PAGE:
Start by removing as many large items as you can:
- Spare furniture
- Appliances (such as old microwaves, air conditioner units, or mini refrigerators)
- Sealed boxes
Take the opportunity to recycle whatever you know you don’t need. If you have two of something, keep the newest or most functional. Anything you haven’t used in the past year or two can at the very least go to storage, but might be better off donated; there are likely plenty of families in your area who can make better use of it, and you might even be able to make a few dollars by selling it. Each item you recycle in this way is one fewer that needs to be manufactured and shipped, and while that may seem like a small environmental impact, it’s nevertheless a positive and important one. Plus, you’ll be helping families in your community save money and reduce their own carbon footprint at the same time.
When it comes to the garage, be assertive about reclaiming the space. Downsize your tool collection by eliminating spare pieces of equipment, and keep handy only what you use on a consistent basis. If you haven’t used your table saw since your home remodel three years ago, for instance, it’s probably worth sending to storage and freeing up the floor space. Be strategic with storing the items you keep around — get creative and maximize your space. Not only can you create better air circulation in one of the areas where it’s most important, but you’ll stay organized and be better prepared to tackle your DIY projects.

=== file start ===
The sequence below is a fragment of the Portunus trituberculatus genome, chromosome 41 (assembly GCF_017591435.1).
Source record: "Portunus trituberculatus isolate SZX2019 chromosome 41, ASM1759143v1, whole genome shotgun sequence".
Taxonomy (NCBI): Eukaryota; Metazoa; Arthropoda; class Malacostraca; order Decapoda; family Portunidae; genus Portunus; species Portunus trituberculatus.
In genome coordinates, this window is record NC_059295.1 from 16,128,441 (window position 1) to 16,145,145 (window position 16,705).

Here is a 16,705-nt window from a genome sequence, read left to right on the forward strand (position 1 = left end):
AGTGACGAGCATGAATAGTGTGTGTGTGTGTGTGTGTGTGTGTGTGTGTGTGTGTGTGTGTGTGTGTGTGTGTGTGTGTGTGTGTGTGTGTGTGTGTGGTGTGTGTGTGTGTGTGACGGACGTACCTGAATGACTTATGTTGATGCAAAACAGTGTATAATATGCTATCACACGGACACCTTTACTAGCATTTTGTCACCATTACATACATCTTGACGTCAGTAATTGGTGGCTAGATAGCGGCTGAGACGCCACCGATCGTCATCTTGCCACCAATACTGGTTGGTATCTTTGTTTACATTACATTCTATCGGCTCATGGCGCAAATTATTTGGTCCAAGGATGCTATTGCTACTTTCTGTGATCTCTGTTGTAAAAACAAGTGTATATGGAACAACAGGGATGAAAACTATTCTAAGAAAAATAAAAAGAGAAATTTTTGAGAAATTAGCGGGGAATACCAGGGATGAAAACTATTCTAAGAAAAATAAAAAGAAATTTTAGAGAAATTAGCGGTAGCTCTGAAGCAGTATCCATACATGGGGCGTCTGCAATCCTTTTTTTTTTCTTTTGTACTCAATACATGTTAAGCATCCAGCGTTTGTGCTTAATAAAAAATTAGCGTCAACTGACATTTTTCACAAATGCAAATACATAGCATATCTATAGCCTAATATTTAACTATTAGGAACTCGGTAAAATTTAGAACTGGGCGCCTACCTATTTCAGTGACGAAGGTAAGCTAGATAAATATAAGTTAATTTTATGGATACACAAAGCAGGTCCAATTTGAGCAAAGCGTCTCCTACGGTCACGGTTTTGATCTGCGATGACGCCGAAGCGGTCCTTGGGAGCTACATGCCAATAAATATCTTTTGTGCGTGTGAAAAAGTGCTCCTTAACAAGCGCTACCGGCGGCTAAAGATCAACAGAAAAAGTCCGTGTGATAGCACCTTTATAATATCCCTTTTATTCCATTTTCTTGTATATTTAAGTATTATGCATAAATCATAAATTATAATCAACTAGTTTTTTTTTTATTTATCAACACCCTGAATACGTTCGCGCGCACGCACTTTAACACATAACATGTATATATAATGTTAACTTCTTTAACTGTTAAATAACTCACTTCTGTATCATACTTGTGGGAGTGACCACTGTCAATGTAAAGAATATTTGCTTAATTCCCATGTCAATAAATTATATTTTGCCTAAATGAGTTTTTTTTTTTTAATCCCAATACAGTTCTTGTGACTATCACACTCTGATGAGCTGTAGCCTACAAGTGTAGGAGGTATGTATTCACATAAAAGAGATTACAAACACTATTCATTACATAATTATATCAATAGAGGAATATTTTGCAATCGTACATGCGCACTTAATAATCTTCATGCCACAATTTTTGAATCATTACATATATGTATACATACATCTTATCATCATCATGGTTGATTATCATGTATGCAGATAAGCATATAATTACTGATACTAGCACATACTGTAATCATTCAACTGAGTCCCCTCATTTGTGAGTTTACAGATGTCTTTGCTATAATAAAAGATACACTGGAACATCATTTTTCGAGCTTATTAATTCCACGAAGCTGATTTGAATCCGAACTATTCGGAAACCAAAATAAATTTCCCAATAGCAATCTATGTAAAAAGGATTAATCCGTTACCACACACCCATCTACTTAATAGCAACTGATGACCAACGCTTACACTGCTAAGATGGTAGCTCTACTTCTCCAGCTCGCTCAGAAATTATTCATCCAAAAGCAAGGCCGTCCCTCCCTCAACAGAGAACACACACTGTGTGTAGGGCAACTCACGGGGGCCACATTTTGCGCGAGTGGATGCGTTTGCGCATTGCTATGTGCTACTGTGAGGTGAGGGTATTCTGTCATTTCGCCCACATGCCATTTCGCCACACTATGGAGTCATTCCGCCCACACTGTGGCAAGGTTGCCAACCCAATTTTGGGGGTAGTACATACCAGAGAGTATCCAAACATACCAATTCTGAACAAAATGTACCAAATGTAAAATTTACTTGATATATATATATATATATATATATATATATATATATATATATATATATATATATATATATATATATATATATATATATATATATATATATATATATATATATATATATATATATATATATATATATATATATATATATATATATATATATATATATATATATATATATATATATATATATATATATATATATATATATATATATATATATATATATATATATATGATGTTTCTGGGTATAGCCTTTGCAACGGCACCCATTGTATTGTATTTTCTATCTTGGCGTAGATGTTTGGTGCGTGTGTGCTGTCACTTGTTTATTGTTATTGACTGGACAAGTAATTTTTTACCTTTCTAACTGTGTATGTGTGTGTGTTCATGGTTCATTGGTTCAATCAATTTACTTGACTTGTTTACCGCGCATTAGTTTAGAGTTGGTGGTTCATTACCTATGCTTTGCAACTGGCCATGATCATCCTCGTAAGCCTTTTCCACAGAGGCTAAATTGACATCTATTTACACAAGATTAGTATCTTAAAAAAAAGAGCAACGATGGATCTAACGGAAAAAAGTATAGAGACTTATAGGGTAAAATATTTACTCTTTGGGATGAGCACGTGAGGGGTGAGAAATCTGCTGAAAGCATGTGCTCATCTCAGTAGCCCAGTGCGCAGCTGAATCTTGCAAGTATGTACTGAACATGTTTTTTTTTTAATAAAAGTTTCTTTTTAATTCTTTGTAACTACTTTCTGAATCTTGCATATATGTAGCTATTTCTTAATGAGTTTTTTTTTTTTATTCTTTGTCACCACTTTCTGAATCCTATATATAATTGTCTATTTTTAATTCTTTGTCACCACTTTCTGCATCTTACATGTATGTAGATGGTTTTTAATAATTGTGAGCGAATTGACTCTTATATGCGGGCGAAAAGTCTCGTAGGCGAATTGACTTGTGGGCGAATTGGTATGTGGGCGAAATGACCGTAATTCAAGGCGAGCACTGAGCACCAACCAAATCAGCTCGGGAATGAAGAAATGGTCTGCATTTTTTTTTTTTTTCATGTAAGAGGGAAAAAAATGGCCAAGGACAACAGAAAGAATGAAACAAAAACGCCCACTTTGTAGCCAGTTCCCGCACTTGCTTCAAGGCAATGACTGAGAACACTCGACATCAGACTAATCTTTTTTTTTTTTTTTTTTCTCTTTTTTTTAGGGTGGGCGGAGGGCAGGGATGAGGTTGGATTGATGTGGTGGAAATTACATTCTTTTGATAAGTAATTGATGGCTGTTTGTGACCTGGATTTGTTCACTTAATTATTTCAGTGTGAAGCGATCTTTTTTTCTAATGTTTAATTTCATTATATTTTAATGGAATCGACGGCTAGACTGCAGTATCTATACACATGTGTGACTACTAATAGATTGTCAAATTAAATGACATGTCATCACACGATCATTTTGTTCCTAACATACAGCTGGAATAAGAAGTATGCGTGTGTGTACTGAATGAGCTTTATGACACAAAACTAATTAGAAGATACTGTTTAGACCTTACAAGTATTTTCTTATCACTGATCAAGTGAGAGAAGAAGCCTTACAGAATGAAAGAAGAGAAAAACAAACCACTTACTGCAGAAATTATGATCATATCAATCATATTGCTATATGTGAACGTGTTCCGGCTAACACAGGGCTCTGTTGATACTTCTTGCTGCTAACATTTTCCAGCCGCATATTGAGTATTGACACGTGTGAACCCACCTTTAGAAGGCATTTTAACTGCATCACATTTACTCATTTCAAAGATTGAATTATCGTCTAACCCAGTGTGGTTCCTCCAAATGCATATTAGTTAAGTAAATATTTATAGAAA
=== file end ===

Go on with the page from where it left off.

Once your designated home storage areas are cleared of unnecessary items, look for ways to eliminate clutter around the house. Simplify your shelves: keep your favorite framed photos, but go through your dozens of books to see what you can donate. If you’re no longer in love with any of the knickknacks that line the surfaces, allow yourself to part with them. You can hold onto a few of your favorite, and then see if friends or family want to take any of the rest. If there are items your décor has outgrown but are too sentimental to give up completely, package them with care and set them aside to go to storage. Remember that on top of making a significant green impact on your home, decluttering can actually alleviate stress, so you shouldn’t feel bad it.
Depending on your family’s home and lifestyle, certain spaces will provide the most opportunity for decluttering:
- Living room and common areas
- Kids’ bedrooms
- Kids’ playrooms
- Home offices
Common areas like the living room tend to accumulate objects from daily life, and often, it’s simply easier to leave things loose than find a home for them. But with your newly-freed closet space, there’s no reason to keep out anything you don’t need to. In fact, you can even store large furniture like bookshelves and chests in closets to create a more open space with better circulation while still keeping your items accessible — or completely convert the space into something more functional but out of the way. Utilize any drawers and chests to store remotes, coasters, and books you’re in the process of reading. The less “stuff” you have lying around, the better.